Adding carbs without gaining weight: yes, it’s possible!

weightlossAbout 8 months ago I decided to go low carb. I was pretty strict with myself. Bread and pasta were not part of my diet anymore, and I drastically decreased my intake of carbs like potatoes and rice. I also limited my intake of fruits, especially the ones high on sugar. My intake of processed sugars was already low, so cutting those out was not a big deal. Within a matter of months I lost 22 pounds, and without being hungry I reached what is probably my natural weight.

About 2 months ago, as an experiment, I started to add whole food carbs back to my diet until the point that right now they are my main fuel source. On top of that I eat three or four pieces of fruit a day, including pears, kiwi’s and bananas. If you think a low-carb diet is the only effective way to lose weight, this may surprise you: my weight remained stable! I know, N=1 in this experiment, but I couldn’t help asking myself: how on earth is this possible? After all, the theory behind a low-carb diet made perfect sense: avoid carbs because they increase your blood sugar and consequently your insulin production, which makes your body store fat.

So why did I add carbs back to my diet in the first place? After all, a low carb diet was clearly effective for me? What inspired me to do so, was what I read about indigenous cultures. These cultures seem to thrive on their natural diets which, in some cases, are high-carb. Cultures like the Inuit and Masaai eat mainly animal based foods, but the Q’ero of Peru or the Tarahumara indians get most of their calories from carbs. Yet, obesity is unknown to them, let alone diabetes. Cardiovascular disease is very rare among these folks, and so are other modern diseases. Apparently the human body is adapted to eat a wide variety of foods. And although the diets of all these indigenous cultures vary a lot, they all have one thing in common: the absence of processed foods. This includes bread, pasta, foods with added sugars and basically everything that comes in packages. So this is what I did: yes, I added back carbs, but only the good ones. The ones that come from whole foods like potatoes, sweet potatoes and fruits.

Honestly, I was perplexed that the addition of multiple fruits and potatoes to my diet didn’t make me even gain a gram. Maybe the carbs–>insulin–>fat story is over simplified after all? Then, about a week ago, I was listening to an episode of Chris Kresser’s podcast about the Glycemic Index, in which Chris referred to this very interesting paper.

The paper’s suggests that it’s not the amount of carbohydrates, but the carbohydrate quality that may contribute to diabetes, obesity and other modern diseases. Because plants store their carbohydrates inside fiber walled cells, whole foods never have a carbohydrate density that exceeds 25%. Processed foods containing flour or sugar however, which are non-cellular carbs, have a much higher carbohydrate density (a property quite independent of glycemic index) than you would ever find natural whole foods. Our bodies seem perfectly capable of remaining homeostasis when consuming carbohydrates from whole foods, but often have trouble remaining homeostasis when confronted with evolutionary unprecedented carbohydrate concentrations. The hypothesis suggests that ‘ in parallel with the bacterial effects of sugars on dental and periodontal health, acellular flours, sugars and processed foods produce an inflammatory microbiota via the upper gastrointestinal tract, with fat able to effect a ‘double hit’ by increasing systemic absoption of lipopolysaccharide’ (these are endotoxins which cause a strong immune response in humans and animals). This may cause resistance to leptin, the “satiety hormone” that helps to regulate energy balance by inhibiting hunger. So, a simplified schema of this theory would probably look something like this: acellular carbohydrates –> inflammation –> leptin resistance –> lack of satiety–>obesity.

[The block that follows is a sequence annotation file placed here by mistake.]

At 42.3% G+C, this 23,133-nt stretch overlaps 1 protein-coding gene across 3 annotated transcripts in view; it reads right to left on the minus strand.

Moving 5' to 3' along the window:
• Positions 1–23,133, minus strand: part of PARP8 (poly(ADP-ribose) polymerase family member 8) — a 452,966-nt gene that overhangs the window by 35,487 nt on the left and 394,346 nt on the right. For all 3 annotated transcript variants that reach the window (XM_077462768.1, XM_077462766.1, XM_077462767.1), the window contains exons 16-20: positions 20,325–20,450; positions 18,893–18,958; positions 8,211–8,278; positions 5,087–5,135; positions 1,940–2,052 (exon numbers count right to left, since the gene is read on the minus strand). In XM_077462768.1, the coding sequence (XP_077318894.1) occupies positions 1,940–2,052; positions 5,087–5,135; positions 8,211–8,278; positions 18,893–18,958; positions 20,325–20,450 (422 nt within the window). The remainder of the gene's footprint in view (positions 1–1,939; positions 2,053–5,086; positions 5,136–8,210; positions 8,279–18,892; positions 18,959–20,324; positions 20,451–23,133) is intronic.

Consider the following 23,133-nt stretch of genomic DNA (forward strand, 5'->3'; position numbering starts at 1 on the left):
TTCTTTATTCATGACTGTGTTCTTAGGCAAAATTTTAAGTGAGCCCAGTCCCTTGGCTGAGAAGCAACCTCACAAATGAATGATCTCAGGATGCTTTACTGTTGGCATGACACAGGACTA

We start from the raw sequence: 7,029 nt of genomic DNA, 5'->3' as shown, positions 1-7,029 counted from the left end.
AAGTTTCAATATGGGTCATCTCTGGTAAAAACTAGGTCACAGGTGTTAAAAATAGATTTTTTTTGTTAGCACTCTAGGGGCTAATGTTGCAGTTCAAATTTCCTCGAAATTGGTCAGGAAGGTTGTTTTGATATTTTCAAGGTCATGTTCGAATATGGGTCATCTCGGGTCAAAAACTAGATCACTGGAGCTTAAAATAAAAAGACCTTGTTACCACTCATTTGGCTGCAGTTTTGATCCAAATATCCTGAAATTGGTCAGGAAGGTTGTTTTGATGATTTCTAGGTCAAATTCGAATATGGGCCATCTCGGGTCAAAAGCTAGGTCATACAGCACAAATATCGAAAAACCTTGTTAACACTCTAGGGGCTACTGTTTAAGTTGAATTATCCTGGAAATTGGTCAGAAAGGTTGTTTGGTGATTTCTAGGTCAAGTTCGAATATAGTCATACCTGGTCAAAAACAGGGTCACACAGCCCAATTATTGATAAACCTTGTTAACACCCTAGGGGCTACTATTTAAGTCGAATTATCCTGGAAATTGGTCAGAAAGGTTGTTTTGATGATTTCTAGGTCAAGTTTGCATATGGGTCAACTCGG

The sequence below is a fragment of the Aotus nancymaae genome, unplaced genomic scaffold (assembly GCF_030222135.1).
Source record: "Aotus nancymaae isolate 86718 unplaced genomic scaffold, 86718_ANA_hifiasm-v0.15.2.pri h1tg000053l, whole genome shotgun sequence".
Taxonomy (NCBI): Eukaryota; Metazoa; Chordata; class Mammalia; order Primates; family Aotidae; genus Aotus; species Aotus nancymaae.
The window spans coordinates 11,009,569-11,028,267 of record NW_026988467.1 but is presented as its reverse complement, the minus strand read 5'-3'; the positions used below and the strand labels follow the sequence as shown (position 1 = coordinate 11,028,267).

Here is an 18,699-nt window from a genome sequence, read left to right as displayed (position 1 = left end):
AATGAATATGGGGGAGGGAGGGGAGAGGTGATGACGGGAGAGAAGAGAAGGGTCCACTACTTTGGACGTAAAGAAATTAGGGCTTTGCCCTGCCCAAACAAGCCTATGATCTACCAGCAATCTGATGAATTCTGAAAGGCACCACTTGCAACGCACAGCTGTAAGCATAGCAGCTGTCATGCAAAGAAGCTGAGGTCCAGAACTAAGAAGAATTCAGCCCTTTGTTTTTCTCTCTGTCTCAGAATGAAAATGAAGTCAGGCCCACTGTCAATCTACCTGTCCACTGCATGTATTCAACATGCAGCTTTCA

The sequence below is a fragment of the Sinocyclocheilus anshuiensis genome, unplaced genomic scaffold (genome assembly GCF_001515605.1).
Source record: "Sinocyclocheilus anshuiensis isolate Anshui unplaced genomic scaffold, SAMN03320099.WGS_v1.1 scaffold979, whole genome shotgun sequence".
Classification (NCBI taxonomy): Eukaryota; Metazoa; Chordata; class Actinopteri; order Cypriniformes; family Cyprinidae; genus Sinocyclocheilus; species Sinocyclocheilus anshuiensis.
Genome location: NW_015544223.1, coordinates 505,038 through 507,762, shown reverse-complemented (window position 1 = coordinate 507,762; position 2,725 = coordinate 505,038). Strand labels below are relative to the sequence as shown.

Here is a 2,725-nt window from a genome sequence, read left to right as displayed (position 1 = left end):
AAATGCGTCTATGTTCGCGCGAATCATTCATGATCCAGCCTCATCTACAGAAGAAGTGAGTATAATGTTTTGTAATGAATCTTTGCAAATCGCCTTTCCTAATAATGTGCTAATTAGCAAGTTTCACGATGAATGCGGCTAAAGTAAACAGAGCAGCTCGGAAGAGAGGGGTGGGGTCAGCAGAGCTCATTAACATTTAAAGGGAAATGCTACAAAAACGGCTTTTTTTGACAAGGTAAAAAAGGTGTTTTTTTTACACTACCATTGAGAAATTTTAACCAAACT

I highly recommend listening to Chris Kresser’s episode about the Glycemic Index. It made me conclude that the GIĀ  probably is an overrated tool, at least for most people, when it comes to weight control. It doesn’t explain the absence of obesity in indigenous cultures that rely on whole foods with a high GI. And it doesn’t explain why my weight remained stable after adding back carbs. The paper however, provides a theory that makes perfect sense.

So, if you’re on a low-carb diet and struggling to avoid all those delicious fruits and potatoes, maybe it’s time to start your own little experiment. Just a whole-food diet may be just as effective for you. It’s worth a try!

Categories: Food, Health, Other

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